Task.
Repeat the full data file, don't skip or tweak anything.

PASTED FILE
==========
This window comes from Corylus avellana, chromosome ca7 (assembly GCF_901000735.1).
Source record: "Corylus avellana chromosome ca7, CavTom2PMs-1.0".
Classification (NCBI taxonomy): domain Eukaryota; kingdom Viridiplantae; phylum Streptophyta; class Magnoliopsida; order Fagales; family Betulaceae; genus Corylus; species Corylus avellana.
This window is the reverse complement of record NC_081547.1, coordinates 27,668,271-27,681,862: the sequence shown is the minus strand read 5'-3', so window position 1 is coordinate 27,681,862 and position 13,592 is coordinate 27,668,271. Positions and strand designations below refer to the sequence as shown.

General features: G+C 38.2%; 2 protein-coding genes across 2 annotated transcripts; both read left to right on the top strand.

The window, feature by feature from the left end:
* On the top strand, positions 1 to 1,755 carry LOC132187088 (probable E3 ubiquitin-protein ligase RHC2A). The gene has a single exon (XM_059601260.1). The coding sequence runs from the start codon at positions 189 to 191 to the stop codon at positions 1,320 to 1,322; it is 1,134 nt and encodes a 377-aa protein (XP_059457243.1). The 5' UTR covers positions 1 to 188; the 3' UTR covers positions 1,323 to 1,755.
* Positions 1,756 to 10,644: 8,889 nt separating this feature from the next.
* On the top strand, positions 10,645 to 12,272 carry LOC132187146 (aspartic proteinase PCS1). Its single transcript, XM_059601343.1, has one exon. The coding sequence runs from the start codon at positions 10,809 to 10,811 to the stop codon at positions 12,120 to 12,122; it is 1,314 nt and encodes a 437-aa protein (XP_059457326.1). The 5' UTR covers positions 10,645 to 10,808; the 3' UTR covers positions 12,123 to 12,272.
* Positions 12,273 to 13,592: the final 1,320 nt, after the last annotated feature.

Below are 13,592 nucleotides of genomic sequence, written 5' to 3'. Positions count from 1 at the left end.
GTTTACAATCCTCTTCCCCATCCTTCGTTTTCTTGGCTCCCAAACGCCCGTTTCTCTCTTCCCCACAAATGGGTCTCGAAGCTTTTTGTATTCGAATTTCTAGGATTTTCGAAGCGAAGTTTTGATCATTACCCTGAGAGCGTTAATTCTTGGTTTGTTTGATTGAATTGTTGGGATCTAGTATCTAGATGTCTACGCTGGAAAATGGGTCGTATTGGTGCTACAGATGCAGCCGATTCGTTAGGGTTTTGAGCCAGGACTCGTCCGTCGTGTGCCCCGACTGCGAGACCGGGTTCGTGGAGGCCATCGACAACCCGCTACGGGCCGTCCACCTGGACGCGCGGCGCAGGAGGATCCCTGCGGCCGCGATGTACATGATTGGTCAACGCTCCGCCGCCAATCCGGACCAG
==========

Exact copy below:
This window comes from Corylus avellana, chromosome ca7 (assembly GCF_901000735.1).
Source record: "Corylus avellana chromosome ca7, CavTom2PMs-1.0".
Classification (NCBI taxonomy): domain Eukaryota; kingdom Viridiplantae; phylum Streptophyta; class Magnoliopsida; order Fagales; family Betulaceae; genus Corylus; species Corylus avellana.
This window is the reverse complement of record NC_081547.1, coordinates 27,668,271-27,681,862: the sequence shown is the minus strand read 5'-3', so window position 1 is coordinate 27,681,862 and position 13,592 is coordinate 27,668,271. Positions and strand designations below refer to the sequence as shown.

General features: G+C 38.2%; 2 protein-coding genes across 2 annotated transcripts; both read left to right on the top strand.

The window, feature by feature from the left end:
* On the top strand, positions 1 to 1,755 carry LOC132187088 (probable E3 ubiquitin-protein ligase RHC2A). The gene has a single exon (XM_059601260.1). The coding sequence runs from the start codon at positions 189 to 191 to the stop codon at positions 1,320 to 1,322; it is 1,134 nt and encodes a 377-aa protein (XP_059457243.1). The 5' UTR covers positions 1 to 188; the 3' UTR covers positions 1,323 to 1,755.
* Positions 1,756 to 10,644: 8,889 nt separating this feature from the next.
* On the top strand, positions 10,645 to 12,272 carry LOC132187146 (aspartic proteinase PCS1). Its single transcript, XM_059601343.1, has one exon. The coding sequence runs from the start codon at positions 10,809 to 10,811 to the stop codon at positions 12,120 to 12,122; it is 1,314 nt and encodes a 437-aa protein (XP_059457326.1). The 5' UTR covers positions 10,645 to 10,808; the 3' UTR covers positions 12,123 to 12,272.
* Positions 12,273 to 13,592: the final 1,320 nt, after the last annotated feature.

Below are 13,592 nucleotides of genomic sequence, written 5' to 3'. Positions count from 1 at the left end.
GTTTACAATCCTCTTCCCCATCCTTCGTTTTCTTGGCTCCCAAACGCCCGTTTCTCTCTTCCCCACAAATGGGTCTCGAAGCTTTTTGTATTCGAATTTCTAGGATTTTCGAAGCGAAGTTTTGATCATTACCCTGAGAGCGTTAATTCTTGGTTTGTTTGATTGAATTGTTGGGATCTAGTATCTAGATGTCTACGCTGGAAAATGGGTCGTATTGGTGCTACAGATGCAGCCGATTCGTTAGGGTTTTGAGCCAGGACTCGTCCGTCGTGTGCCCCGACTGCGAGACCGGGTTCGTGGAGGCCATCGACAACCCGCTACGGGCCGTCCACCTGGACGCGCGGCGCAGGAGGATCCCTGCGGCCGCGATGTACATGATTGGTCAACGCTCCGCCGCCAATCCGGACCAG